College of Science & Engineering


Seminar Schedule

Seminars are usually held on Friday afternoon in room SL SL 120 at 3:15 pm, unless otherwise noted.  Graduate student seminars are on Fridays in SL 130 or SL 120 at 3:15 pm, unless otherwise noted.  Refreshments are provided 15 minutes prior to the seminar in CB275, except during Summer Quarter.

The department strives to offer a diverse and vibrant seminar program. Each year leading researchers from outside the department, as well as faculty and graduate students from Western, present and discuss their cutting-edge research. This is an excellent opportunity for students, faculty, staff, and visitors to actively participate in the scientific community. In addition, many outside seminar speakers are recruiting graduate students for their respective programs and are eager to discuss their program. All are welcome and encouraged to attend!  

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Fall Quarter 2019

September 27th @ 3:15 in SL 130
"The Who, What, When, Where, Why, and How of Graduate School"
WWU Chemistry Faculty Panel
October 4th 
No Seminar on account of Chempalooza
October 11th  @ 3:15 in SL 120
"Fifty years of Silicon Chemistry"
Dr. Jerry Larson
Former Vice President of Research and Development
Gelest, Inc. 
October 18th
Life Sciences Symposium 
Talks: 10am-4:30pm (CF 115, SL 140) 
Poster Session: 4:45pm-6pm (SL Lobby)
You can register here. Registration is free, and not required to attend the event.
October 25th @ 3:15 in SL 120
“Mechanistic studies on CO2 reduction over oxide supported metal catalysts: The critical role of in situ-formed active sites at the metal/oxide interface”
Dr. Janos Szanyi
Staff Scientist and Team Lead (Catalysis Science)
Pacific Northwest National Laboratory
The conversion of CO2 to energy carriers and/or value-added chemicals is one of the most extensively studied catalytic processes today. Under atmospheric pressure CO2 reduction with H2 yields CO and CH4 via the reverse water gas shift (RWGS) and methanation reactions, respectively. However, at elevated pressures CO2 can be hydrogenated to alcohols and/or higher hydrocarbons. In the past several years we have been focusing on understanding the reaction mechanisms of CO2 reduction at atmospheric pressure and the processes that guide selectivity to either CO or CH4 on oxide-supported metal catalysts. In these studies we apply traditional kinetic measurements as well as operando infrared spectroscopy combined with transient isotope labeling. We use steady state isotope transient kinetic analysis (SSITKA) to obtain kinetic data as well as information about the nature of adsorbed surface species in the same experiment. Non-steady state measurements clearly identify a carboxyl species as key intermediate in the RWGS reaction and confirm the minority role of formates in the overall reaction mechanism. Combining the experimental studies with high level DFT calculations we were able to identify the formation of transient active sites that are only form under reaction conditions at the metal/oxide interface. As H2 heterolytically dissociates at the interface it produces a partially negatively charged metal atom and a non-native hydroxyl. The activation of CO2 at this site is facile, and the reaction to produce CO proceeds through the carboxyl intermediate. We also determined the generality of the heterolytic H2 dissociation as a key step in the overall CO2 reduction process for a series of oxide-supported Pd catalysts. A linear correlation between the reactivity (expressed in turn-over frequency) and the equilibrium constant of OH formation (KOH) was generalized for oxide-supported Pd catalysts.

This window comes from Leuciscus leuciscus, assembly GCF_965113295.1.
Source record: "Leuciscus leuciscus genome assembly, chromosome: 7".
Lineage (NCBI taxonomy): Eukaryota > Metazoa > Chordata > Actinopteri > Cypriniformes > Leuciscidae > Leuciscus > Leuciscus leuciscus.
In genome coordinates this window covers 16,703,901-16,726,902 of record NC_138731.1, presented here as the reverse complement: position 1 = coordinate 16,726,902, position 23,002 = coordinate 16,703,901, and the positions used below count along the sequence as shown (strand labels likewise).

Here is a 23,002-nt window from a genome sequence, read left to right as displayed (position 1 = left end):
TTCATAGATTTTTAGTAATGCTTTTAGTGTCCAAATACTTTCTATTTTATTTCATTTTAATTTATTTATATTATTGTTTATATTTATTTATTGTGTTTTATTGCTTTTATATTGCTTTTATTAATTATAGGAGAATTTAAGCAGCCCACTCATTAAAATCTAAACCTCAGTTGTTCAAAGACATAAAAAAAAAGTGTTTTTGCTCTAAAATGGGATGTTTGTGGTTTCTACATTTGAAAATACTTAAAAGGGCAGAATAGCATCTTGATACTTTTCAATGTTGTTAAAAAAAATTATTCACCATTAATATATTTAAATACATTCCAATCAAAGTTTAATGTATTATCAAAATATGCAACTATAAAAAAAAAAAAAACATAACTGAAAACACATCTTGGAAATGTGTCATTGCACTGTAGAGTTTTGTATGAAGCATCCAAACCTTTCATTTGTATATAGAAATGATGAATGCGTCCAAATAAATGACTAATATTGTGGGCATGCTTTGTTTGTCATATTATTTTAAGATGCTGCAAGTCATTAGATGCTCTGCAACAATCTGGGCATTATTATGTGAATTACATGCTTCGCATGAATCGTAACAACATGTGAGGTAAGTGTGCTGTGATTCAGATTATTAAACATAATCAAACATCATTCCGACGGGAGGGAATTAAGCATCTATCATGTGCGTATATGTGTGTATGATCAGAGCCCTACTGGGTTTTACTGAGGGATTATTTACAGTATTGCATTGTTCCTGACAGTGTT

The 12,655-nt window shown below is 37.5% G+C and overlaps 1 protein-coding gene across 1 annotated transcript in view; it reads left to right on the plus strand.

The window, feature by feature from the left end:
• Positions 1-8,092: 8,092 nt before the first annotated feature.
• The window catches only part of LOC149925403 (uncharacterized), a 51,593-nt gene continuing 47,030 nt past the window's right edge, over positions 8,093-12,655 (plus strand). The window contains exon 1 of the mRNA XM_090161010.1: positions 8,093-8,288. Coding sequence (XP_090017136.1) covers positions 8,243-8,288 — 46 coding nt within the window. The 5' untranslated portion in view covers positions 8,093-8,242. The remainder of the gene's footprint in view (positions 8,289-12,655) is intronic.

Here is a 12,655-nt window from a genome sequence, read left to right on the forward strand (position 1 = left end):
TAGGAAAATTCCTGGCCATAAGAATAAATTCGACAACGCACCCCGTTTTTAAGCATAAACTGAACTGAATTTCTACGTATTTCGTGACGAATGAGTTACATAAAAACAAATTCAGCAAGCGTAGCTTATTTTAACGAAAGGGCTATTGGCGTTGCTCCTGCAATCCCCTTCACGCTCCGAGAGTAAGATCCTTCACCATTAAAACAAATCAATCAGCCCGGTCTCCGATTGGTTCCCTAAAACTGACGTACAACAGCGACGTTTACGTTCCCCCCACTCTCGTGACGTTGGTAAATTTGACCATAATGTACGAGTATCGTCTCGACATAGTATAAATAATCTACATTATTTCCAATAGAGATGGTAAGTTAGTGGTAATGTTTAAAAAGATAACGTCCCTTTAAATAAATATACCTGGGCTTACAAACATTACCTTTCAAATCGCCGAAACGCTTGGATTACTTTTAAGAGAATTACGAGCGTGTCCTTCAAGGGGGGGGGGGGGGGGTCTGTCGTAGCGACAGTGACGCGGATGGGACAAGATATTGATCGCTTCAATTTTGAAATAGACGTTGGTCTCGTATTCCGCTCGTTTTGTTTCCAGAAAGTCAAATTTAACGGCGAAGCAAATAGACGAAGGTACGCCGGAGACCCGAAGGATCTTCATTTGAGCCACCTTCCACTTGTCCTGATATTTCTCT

November 5th @ 3:15 in CF 110
November 8th @ 3:15 in SL 120
November 15th @ 3:15 in SL 120
November 19th @ 3:15 in SL 120
November 22nd @ 3:15 in SL 120
November 29th 
No Seminar, Thanksgiving Week

Click here to access the Seminar Archive.

Click here to access WWU Chemistry Research Publication Collections (including graduate thesis collection).